A Hyperbole of Antithesis

People all the time love to quote Malachi 1:2-3 and Romans 9:13 which says, “Jacob I’ve loved, but Esau I’ve hated,” to prove that God literally hated Esau, and that was His sovereign choice.

I remember learning in  college (Moody Bible Institute) that this example is what’s known as a “hyperbole of antithesis.” Here are two of them:

“If anyone comes to Me and does not hate his father and mother, wife and children, brothers and sisters, yes, and his own life also, he cannot be My disciple. (Luke 14:26)

Let’s break this down:

If anyone comes to me and does not hate

His Father

Mother

Wife

Children

Brothers and Sisters

He cannot be a Christian.

By the way, how are you doing with that?

This brings along with it a hearty laugh, followed by the words, “That’s not what’s intended by that verse!”

“That’s a hyperbole!”

Correct! I agree.

And here’s another example of a hyperbole of antithesis:

As it is written, “Jacob I have loved, but Esau I have hated.” (Romans 9:13)

Notice the comparative structure of both of these.

What the Lord is saying is, your love for Him ought to dwarf your love for everything else, by comparison.

When the smoke clears, at the conclusion of Revelation chapter 19, and the Great White Throne is before one and all, it’s hard to fathom that God hated some 90 % of His creation.

I can still envision this sign hanging over the gates of heaven:

“Whosoever will, let him take the water of life freely.” (Revelation 22:17)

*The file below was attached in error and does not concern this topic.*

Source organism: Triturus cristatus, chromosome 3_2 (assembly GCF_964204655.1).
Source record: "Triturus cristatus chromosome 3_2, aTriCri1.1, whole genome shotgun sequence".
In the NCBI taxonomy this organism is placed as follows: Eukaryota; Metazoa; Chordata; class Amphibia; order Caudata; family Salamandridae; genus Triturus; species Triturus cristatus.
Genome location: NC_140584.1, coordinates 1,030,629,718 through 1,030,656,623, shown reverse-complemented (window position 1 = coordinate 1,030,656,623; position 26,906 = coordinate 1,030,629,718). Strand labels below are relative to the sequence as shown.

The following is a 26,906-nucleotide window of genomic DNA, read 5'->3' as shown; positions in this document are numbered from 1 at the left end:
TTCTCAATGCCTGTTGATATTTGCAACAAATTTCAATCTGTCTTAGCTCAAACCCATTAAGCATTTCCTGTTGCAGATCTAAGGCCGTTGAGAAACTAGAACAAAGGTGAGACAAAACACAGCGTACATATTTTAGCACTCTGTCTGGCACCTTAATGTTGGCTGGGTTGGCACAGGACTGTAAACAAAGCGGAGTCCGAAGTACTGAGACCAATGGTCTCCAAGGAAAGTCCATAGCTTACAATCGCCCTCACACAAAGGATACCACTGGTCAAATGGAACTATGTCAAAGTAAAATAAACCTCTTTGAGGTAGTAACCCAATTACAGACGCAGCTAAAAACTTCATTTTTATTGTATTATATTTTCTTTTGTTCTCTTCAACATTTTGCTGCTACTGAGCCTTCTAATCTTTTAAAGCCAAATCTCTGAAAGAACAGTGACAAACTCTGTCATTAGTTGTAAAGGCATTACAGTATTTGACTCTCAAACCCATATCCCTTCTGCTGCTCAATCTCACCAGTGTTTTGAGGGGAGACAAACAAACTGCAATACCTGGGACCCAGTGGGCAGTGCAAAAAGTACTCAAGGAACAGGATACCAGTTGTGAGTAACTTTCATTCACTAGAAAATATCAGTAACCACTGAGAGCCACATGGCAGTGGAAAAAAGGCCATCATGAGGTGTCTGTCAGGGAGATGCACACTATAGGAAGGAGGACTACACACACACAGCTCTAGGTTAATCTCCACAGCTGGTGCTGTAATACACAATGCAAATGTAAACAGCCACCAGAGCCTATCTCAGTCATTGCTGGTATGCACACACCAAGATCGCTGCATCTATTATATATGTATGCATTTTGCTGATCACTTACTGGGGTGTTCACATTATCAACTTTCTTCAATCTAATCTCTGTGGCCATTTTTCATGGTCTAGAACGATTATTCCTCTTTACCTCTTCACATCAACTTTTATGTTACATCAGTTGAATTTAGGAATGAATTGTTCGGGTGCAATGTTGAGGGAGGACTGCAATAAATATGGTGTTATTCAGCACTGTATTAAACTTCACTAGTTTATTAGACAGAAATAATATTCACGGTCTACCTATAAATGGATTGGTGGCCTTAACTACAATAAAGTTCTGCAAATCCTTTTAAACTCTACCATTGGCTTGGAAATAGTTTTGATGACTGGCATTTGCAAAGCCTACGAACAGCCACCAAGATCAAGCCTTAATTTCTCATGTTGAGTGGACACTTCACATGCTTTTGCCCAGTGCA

It’s your choice!

This I know, and will boldly declare: GOD LOVES YOU!!

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Keep your city clean!

Keep your city clean! By Paul Esposito, Th.D.

Sorry to admit it, but I just love King David’s methods for keeping his house and his city clean, and pure.

It’s found in Psalm 101.

 4 A perverse heart shall depart from me; I will know no evil.

5 Whoever secretly slanders his neighbor, him I will destroy; No one who has a haughty look and an arrogant heart will I endure.

6 My eyes shall be upon the faithful of the land, that they may dwell with me; He who walks in a blameless way is the one who will minister to me.

7 He who practices deceit shall not dwell within my house; He who speaks falsehood shall not maintain his position before me.

8 Every morning I will destroy all the wicked of the land, So as to cut off from the city of the Lord all those who do iniquity. (Psalm 101:4-8, NASB)

So what’s David’s methods? I’m afraid they wouldn’t go over too well today!

Here’s a short list of 8 things (the list is not exhaustive)

  1. The faithful will dwell with me. (vs 6)

David insisted on living with and being surrounded by faithful people.

  1. The blameless will minister to me (vs 6)

He starts with those who he wants around him, those who bring him joy, and whose company he appreciates. Now, he reveals the types of people he will not endure:

  1. Perverted people shall depart from me. (vs 4)
  2. Those who slander others will be killed. (vs 5)

(Ah, King David, a man after God’s own heart!)

Keep in mind, God’s not too fond of folks like this, either! In Proverbs 6:19, David’s son Solomon, under divine inspiration, says this:

These six things the Lord hates, Yes, seven are an abomination to Him:
A proud look, A lying tongue, Hands that shed innocent blood,
A heart that devises wicked plans, Feet that are swift in running to evil,
A false witness who speaks lies, And one who sows discord among brethren. (Prov 6:16-19)

  1. Deceitful people are banned from my house (vs 7)
  2. All liars will be fired. (vs 7)
  3. The proud and the arrogant I will not endure (vs 5)

And lastly, number 8, and the corresponding reason why:

  1. Every morning I will destroy all the wicked people!

8A—The reason why: To keep the city of the Lord free from iniquity. (vs 8)

So I encourage you all, “Help keep your city clean!”

I wish David would run for office around here!